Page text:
Their names are also linked to numerous day care centers and kindergartens.

Bruce Rappaport passed away in 2010 at age 88, but his wife and their four daughters, Irith, Vered, Shoshana and Noga, continue the philanthropic work which he started. The Rappaport Prize for Biomedical Sciences will be awarded next month at a festive ceremony at the Tel Aviv Museum to Prof. Yair Reisner of the Weizmann Institute of Science, for increasing the success rates of bone marrow transplants by developing a breakthrough system whereby transplants can effectively be performed on leukemia patients who have not been able to find a donor that is an exact match.

■ AMONG THE striking restoration projects in Tel Aviv is the Herzl Lilienblum Museum, which is owned by the Israel Discount Bank and was originally a one-story structure built in 1908, a year before the official founding of Tel Aviv. It was the home of Olga and Isaac Frank, who lived there for only four years. After that, the b u i l d i n g w e n t through a series of owners and two more floors were added. The building served a number of purposes: It was an office block, a hotel, a law firm, a bank and even hosted several workshops.

In 2009, Israel Discount Bank turned it into a museum to showcase the development of Israel’s economy and of Tel Aviv.

Since then, the museum exhibits have expanded in scope and currently, there is an exhibition of rare documents and photos pertaining to women who made an impact on the development of the state. This includes Naomi Shemer’s original composition of Jerusalem of Gold, which happens to belong to former MK Geula Cohen; the handwriting of poet, author and playwright Lea Goldberg; and memorabilia pertaining to Golda Meir and Shulamit Aloni, among others.

■ WITH PEOPLE living longer and remaining mentally alert and physically active, there has been a glut of retirement villages going up all over the country promising a plethora of leisure-time activities for existing and potential residents.

Not everyone who has reached retirement age wants to live in a retirement home, and not everyone can afford to even if they want to. Many imminent retirees would prefer to stay in the jobs they hold, until such time they are no longer capable of working.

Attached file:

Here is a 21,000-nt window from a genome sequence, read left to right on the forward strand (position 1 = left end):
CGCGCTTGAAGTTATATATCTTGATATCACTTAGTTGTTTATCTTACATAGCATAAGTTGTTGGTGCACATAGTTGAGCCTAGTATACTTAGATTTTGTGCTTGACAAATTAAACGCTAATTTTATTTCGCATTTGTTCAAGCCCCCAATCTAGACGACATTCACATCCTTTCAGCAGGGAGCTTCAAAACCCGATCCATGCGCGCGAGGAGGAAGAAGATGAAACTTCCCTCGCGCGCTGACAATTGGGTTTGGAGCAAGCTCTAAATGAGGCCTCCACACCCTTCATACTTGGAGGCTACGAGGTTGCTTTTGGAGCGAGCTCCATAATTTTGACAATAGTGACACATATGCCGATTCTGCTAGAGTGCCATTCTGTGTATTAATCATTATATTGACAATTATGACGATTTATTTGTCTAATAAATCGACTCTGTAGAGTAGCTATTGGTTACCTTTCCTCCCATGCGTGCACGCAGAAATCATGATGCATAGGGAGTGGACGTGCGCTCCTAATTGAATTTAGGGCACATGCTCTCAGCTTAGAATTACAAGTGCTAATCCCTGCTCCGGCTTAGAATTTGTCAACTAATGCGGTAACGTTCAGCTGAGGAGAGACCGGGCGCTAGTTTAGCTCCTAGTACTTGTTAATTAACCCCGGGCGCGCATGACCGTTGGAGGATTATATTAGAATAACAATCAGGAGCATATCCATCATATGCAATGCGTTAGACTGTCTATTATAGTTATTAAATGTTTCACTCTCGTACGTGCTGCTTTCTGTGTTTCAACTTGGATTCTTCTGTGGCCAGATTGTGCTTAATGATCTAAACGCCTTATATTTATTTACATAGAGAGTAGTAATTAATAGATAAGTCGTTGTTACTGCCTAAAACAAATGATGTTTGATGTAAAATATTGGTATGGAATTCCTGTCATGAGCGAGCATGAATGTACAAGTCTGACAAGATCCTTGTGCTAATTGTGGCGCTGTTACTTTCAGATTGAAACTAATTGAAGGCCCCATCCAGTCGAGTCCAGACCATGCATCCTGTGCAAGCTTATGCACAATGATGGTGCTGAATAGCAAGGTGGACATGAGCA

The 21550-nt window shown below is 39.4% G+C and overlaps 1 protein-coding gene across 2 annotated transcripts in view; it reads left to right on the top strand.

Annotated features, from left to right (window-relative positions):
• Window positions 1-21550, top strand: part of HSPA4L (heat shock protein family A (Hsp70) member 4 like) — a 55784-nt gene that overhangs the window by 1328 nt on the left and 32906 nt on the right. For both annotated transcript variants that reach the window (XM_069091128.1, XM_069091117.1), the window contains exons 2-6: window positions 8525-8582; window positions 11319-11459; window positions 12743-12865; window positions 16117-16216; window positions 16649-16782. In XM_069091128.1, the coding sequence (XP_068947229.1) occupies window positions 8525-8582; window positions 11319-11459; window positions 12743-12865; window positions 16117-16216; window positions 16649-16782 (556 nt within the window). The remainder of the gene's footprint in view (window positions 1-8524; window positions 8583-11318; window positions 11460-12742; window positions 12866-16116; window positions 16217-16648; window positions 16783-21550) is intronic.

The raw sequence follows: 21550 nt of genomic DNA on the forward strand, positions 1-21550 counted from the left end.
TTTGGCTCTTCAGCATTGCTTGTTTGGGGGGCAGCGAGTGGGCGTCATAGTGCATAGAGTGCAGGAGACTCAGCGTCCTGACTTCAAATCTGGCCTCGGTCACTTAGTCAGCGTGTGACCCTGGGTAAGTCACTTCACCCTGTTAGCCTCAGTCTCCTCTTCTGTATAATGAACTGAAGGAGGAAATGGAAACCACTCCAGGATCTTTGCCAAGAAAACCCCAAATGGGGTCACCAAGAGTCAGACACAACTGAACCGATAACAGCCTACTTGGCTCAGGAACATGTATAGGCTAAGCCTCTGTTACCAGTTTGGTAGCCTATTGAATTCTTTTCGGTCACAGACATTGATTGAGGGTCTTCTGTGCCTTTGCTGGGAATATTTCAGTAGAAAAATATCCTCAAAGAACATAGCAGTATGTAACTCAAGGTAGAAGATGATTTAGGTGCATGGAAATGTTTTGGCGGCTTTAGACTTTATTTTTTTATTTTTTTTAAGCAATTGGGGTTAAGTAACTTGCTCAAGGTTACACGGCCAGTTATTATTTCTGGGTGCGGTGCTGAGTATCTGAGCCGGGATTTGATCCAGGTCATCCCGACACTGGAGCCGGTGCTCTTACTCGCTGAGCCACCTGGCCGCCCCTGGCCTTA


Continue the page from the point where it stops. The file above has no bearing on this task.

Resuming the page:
Towards this end, there is a petition before the High Court of Justice to abolish retirement age, and to use another standard for determining whether people should be able to continue in their jobs. If employers are willing to keep them on, women who have passed the age of 62 and men who have passed the age of 67 can continue working – but more often than not, it will be at a reduced salary and a lower status.

The petition, lodged last year by professors Moshe Gavish and Mordechai Segev of the Technion, and Prof. (emeritus) Asher Kasher of Tel Aviv University, is scheduled to be heard today. Since then, the three petitioners have been joined by Israel Prize laureate and TAU law Prof. (emeritus) Ruth Ben-Israel, and the Association of Law in Service of the Elderly.

There is no longer a valid reason for a five-year discrepancy between retirement age for women and that of men, or for that matter, a three-year discrepancy between mandatory retirement age for male and female judges, and the retirement age for males in the rest of the population. The case is due to be heard today, Wednesday, before Supreme Court President Asher D.

Grunis and Justices Edna Arbel and Daphne Barak- Erez. The petition, presented by attorney Shoshana Gavish, who happens to be the wife of Moshe Gavish, argues that mandatory retirement age is in contradiction to the equal opportunity law.

Grunis, who last month celebrated his 69th birthday, is close to mandatory retirement age himself. Arbel will turn 70 in June, but Barak-Erez, a former dean of the TAU Law Faculty who is not yet 50, still has a long way to go. Ben-Israel is also a former dean of the TAU Law Faculty, and an internationally recognized specialist in labor law, civil procedure, social security and occupational equality. She is married to lawyer Gideon Ben-Israel, a former MK who dedicated much of his political and professional careers to the welfare of senior citizens.

In a letter that she sent to the court, Ben-Israel wrote of the trauma she experienced in 2000 when forced to retire from her position at TAU.

Nothing had prepared her for the powerful, lingering effects of this, and though the university continued to employ her in another capacity – as often happens in institutions of higher learning – she no longer sat with the faculty staff and d e c i - sion-makers on the fourth floor of the building on a day-to-day basis, but was given a tiny office on the basement floor, far removed from any academic discussion.

There was also a negative impact on her income.

■ ISRAEL RADIO journalists, who have been canceling scheduled programs – in the framework of sanctions they are conducting in protest of low wages and poor work conditions – last Friday demonstrated the art of compromise, when they canceled Yehoram Gaon’s current affairs program.

As compensation to Gaon fans, most of the musical program that was presented instead comprised recordings of Gaon singing some of his most popular hits.